Ron Paul Energizing First-Time Caucusers In Iowa

"He's one of the only honest politicians left," one voter says of Dr. Paul.

DES MOINES, IOWA — There's a very good reason that long-serving Texas Congressman and Tea Party Godfather Ron Paul has rocketed up the ranks in this crucial early caucus state: passion. Specifically, the kind of wide-eyed enthusiasm and dedication he inspires in young first-time caucusers like Carl Bisenius and his friends.

"I've made my decision and I'm going to vote for Ron Paul," said Bisenius, 19, of neighboring Ankeny, Iowa. "Mostly because he seems the most honest. He's got the best record out of all of them and I really agree with everything he says." Bisenius said he's been absorbing as much information as he can about the Republicans vying for the nomination while volunteering at a Paul call center in his hometown and he's convinced that the libertarian fire starter is the one who can beat President Obama.

"A lot of people are sick of politicians lying all the time, and he's one of the only honest politicians left," said Bisenius.

As he huddled around a table on Sunday night at Mullet's, a beer and burgers joint in the shadow of the state capitol in downtown Des Moines, Bisenius' confidence was bolstered by some cold, hard facts from friend Jay Fieser, 20, of Iowa City. A political science major the University of Iowa, Fieser said he paid "a bit" of attention to the 2008 election in which Paul also ran and has since learned enough about early 20th century foreign policy that he believes Rep. Paul is the man for the job.

"I think it would be interesting to see the United States going back to some kind of policies like that ... ending the policing of the world," said Fieser about Paul's non-interventionist arguments. As he spoke, an endless barrage of commercials from candidates Mitt Romney, Newt Gingrich and Rick Perry flashed by on the bar's flat screen TVs as the top candidates made a final, furious push to woo Hawkeye State voters.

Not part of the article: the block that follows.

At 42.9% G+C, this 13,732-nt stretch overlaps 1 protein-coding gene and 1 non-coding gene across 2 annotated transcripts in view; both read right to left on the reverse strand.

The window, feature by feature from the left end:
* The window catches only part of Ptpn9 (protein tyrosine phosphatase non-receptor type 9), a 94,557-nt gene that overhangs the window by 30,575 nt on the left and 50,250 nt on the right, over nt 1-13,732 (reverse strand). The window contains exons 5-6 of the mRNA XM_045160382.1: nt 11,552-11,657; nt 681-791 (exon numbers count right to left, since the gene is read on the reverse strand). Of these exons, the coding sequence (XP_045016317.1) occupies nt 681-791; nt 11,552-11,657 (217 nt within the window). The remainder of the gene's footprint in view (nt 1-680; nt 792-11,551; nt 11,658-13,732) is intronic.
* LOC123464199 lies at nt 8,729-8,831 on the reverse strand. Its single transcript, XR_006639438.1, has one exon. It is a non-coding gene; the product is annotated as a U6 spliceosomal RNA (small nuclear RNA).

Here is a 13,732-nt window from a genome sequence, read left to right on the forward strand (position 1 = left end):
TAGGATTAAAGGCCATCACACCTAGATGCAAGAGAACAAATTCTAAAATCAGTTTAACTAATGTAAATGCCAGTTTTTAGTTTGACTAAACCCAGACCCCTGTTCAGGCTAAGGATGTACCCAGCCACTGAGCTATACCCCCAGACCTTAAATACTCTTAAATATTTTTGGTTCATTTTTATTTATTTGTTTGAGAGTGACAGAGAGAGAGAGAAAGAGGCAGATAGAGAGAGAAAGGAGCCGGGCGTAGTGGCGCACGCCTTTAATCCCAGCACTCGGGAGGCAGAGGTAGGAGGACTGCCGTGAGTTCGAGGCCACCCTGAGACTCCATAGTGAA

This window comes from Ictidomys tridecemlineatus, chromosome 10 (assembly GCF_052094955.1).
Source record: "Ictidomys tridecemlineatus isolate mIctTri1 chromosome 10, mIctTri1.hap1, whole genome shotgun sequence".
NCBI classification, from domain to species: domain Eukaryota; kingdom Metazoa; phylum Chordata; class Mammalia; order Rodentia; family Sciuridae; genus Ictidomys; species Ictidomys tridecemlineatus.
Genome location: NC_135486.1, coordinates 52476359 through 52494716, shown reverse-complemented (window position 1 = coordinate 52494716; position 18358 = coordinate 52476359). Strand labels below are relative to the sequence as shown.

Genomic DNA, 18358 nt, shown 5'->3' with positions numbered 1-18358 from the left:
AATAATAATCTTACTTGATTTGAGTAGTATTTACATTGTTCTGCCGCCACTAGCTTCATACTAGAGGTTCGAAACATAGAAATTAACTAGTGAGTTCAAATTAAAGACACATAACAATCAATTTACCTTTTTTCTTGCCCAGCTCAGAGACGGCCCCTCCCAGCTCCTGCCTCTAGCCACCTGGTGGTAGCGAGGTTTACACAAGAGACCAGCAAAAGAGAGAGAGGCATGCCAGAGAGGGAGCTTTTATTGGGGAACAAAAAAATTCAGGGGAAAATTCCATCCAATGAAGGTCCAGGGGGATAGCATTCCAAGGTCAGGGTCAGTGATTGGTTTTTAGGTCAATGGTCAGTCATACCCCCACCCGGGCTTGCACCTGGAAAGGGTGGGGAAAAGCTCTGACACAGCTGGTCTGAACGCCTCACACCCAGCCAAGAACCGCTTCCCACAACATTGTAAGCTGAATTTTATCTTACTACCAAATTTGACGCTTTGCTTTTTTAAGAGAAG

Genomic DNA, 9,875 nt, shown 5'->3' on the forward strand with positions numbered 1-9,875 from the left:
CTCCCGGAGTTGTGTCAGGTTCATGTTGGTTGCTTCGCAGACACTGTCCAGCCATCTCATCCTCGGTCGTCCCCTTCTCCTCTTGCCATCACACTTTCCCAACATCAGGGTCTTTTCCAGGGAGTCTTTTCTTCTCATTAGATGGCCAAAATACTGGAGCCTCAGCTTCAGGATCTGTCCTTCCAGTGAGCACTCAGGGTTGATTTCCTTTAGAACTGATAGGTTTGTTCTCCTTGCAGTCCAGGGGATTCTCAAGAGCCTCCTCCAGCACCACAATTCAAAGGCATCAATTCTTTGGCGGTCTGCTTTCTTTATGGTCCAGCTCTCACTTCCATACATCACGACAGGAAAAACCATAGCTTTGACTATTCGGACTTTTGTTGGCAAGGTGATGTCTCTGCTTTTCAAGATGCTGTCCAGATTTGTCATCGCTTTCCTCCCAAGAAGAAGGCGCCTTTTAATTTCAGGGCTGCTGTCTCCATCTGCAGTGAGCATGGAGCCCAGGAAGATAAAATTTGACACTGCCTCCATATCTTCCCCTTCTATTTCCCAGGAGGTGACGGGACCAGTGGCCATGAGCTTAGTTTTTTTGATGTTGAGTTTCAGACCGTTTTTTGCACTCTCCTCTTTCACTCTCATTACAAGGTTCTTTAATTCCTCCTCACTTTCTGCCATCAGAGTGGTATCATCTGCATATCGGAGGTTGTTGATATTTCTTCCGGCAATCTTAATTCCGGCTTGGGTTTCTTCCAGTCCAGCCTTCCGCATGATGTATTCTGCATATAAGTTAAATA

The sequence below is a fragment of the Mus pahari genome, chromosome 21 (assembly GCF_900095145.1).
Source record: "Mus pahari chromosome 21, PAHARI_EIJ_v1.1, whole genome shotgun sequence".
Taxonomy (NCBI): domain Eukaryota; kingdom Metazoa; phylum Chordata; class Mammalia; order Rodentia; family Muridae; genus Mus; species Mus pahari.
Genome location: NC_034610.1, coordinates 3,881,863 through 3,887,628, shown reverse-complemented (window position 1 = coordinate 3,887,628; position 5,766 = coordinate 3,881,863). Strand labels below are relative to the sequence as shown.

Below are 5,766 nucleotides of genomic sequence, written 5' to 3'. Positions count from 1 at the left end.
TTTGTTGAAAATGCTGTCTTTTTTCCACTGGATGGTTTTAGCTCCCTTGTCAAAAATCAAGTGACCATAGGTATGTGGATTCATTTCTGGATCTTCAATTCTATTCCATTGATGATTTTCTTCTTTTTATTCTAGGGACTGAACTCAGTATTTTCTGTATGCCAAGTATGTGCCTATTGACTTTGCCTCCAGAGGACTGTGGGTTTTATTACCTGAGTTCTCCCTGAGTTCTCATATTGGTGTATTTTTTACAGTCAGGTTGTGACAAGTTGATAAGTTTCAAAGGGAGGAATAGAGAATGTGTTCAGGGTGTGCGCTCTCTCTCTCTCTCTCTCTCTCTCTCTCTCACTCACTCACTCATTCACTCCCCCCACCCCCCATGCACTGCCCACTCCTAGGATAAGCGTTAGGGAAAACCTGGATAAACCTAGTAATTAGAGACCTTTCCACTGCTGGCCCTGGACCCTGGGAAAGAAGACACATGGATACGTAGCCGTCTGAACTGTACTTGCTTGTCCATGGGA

"His foreign policy is what really drew me to him ... I don't like the two-party system here and he doesn't seem heavily invested in the Republican Party and they don't seem to like him that much. People are saying if he gets elected there will be a reshuffling of the parties and I'd like to see that."

Paul has drawn attention for a number of his beliefs, inlcuding not intervening in international conflicts, voting against the Iraq war, withdrawing from the United Nations, rejecting amnesty for illegal aliens and eliminating such federal government agencies as the Departments of Education, Energy, Commerce and IRS.

And, in some ways, Fieser said it is precisely because the rank-and-file of the GOP and the mainstream media have ignored or ridiculed Dr. Paul that he is so interested in the former obstetrician's views. "People are kind of sick of what's been going on in Washington for so long ... I think they're really staring to look at Ron Paul because of that," he said.

It is one of Paul's more radical ideas — returning the U.S. to the gold standard — that caught the eye of first-time caucuser Daniel Swenson, 18. "He seems to be the really only candidate that his voting record reflects his policies and principles he stands for. That's what really draws me to him," he said, citing Paul's claims that returning to the standard the country abandoned in 1933 in order to emerge from the Great Depression could help turn around our current economic crisis.

Like his friends, Danielson said he planned to do his part in the days leading up to Tuesday's vote by talking to his family and other undecided voters about Paul's policies and trying to sway them to cast a vote for the second-time presidential candidate.

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